What is your USP?

Why should people do business with you? What is your unique selling proposition (USP)? If you cannot answer these questions, you'll have a tought time articulating a message to visiters, or distinuishing yourself from your competition. The biggest myth in software and websites is, "if you build it, they will come", so craft a narrative.


Make your Homepage your Welcome page

Practically speaking, the website is your store front to the world. Its' design, functionality, and purpose must support the image, theme, and objective of your business. Legal firms, for instance, will naturally wish to employ a different content vs image composition than a retail business selling consumer goods. Businesses that have a shopping cart are also more likely to use more calls-to-action (CTA) than a site without one, but both may wish to employ SEO friendly components like blogs, social media integration, and lead generation tools like webforms.

Another important consideration is ongoing maintenance & upkeep. A website must always change & evolve to reflect new products, promotions, branding, images, you name it, and a robust & secure content management system makes it easier for the customer to manage these tasks themselves. We recommend Joomla or WordPress as both a free, easy to use, and are widely supported by designers and plugins.

Are you selling goods, services, or both online?

How frequently can you update the website content?

What are your calls to action? How and where are they displayed?

Do you run promotions, and if so, what is the desired viewer response to these? Call, click, or both?

How are these tracked?

Where are your leads coming from? Do you have analytics in place to track?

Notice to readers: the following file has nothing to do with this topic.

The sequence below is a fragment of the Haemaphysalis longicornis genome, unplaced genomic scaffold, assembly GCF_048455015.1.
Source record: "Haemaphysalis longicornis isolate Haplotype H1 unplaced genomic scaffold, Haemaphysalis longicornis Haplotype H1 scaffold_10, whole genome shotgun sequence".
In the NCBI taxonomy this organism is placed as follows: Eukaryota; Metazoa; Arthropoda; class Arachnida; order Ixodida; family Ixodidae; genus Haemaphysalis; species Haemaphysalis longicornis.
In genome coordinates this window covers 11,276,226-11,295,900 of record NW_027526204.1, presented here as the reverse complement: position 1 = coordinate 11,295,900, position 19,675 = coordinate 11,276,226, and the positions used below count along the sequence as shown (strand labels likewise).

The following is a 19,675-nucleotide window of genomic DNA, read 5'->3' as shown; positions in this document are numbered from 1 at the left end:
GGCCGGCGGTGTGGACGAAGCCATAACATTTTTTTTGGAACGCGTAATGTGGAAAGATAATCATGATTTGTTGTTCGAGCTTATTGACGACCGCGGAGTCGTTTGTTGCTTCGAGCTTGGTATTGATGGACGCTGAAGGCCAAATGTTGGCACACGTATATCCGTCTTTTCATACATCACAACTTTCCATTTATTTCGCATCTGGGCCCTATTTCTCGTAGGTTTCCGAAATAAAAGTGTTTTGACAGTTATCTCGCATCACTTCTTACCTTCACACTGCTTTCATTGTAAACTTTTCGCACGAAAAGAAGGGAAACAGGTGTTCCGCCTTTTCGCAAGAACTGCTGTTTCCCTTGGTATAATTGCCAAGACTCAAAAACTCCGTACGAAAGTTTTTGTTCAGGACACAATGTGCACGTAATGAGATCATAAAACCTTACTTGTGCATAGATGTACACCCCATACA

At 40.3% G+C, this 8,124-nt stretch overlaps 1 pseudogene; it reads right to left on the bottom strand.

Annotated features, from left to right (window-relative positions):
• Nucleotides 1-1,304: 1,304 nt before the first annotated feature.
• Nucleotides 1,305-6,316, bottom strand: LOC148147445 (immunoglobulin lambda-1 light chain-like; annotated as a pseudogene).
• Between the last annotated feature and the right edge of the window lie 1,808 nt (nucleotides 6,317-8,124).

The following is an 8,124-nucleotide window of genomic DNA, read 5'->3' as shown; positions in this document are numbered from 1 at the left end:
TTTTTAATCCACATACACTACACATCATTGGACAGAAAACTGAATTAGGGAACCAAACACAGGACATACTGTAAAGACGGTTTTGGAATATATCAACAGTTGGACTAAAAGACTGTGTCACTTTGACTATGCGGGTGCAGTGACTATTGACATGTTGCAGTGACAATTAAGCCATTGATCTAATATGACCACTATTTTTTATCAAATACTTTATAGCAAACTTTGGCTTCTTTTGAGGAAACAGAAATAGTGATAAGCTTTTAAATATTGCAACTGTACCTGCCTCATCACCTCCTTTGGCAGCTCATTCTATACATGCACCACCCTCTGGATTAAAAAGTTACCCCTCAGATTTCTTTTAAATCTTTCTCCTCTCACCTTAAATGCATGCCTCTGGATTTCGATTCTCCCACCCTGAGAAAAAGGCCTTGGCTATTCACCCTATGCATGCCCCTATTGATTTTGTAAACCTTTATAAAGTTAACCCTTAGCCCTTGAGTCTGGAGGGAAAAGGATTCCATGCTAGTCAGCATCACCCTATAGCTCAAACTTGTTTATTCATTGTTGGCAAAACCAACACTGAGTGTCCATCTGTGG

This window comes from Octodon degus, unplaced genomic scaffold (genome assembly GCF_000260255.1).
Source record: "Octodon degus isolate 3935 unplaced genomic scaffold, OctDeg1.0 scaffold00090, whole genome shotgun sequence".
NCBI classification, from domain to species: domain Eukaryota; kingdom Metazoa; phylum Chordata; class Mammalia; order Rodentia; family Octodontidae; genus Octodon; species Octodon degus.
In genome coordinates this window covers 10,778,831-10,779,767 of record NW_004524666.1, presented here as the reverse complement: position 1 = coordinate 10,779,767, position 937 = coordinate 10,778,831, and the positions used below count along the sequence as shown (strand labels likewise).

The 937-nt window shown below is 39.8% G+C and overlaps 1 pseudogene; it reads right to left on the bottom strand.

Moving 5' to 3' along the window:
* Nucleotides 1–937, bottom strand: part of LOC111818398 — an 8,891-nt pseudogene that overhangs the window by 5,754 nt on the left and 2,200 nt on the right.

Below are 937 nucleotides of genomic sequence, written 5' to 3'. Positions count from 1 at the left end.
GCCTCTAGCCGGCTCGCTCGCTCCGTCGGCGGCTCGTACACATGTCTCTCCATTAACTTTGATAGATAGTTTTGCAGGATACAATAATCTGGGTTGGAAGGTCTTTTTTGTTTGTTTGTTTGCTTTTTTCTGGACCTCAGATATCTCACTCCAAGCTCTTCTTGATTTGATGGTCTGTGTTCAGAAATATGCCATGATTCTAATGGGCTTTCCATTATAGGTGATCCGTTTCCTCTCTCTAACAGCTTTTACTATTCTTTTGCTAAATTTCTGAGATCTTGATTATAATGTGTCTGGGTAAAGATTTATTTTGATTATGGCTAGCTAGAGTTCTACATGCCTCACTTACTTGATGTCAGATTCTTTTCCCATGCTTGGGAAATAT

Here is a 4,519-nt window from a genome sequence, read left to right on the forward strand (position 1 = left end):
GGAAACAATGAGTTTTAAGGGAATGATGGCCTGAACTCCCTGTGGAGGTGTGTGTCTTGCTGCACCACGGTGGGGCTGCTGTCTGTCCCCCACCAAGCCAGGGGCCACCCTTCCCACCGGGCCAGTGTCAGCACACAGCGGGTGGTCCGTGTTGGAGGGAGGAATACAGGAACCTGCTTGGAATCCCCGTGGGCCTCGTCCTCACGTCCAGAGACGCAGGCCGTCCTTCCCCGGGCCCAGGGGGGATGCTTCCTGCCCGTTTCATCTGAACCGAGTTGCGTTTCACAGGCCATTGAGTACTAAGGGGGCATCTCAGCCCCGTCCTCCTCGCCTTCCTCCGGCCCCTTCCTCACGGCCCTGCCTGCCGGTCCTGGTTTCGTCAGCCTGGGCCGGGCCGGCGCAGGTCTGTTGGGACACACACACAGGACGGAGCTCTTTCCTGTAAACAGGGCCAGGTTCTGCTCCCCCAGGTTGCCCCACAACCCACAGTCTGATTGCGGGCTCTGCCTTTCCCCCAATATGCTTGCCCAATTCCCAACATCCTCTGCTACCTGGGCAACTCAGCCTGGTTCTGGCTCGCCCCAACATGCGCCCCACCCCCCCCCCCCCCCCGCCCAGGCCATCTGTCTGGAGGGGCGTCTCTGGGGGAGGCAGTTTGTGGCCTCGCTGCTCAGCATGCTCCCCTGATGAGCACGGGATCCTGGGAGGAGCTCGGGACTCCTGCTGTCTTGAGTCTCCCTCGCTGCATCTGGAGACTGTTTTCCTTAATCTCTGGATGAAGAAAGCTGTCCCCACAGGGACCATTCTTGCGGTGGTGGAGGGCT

What is your privacy policy?


Mobility is not a question anymore, so ask yourself what features you want to display on mobile devices

Where does your content come from? Is it self-produced, from your suppliers or othe vendors, or both?

Do you need to demonstrate differences between products & services?

Are you marketing to a specific demographic?

What is your refund policy?


What is your social media strategy? Don't confuse a Facebook, LinkedIn, or Twitter presence as a strategy.

Who in your organization will manage the ongoing updates & maintenance of your website (ie., blogs, promotions, events)

What does your website responses feed into? Is it your inbox, CRM, or inside sales team?

Do you have a referral plan or program?

Do you have an online payment provider selected?


Are you selling goods, services, or both online?

If you sell goods online, have a shopping cart that supports variants & characteristics, as well as quantity discounts (if applicable). Do you sell related or bundled products?

What is your SEO strategy? What marketing strategy will incorporate your website? Will you need landing pages for these campaigns?

What's your setup, maintenance, and SEO budget?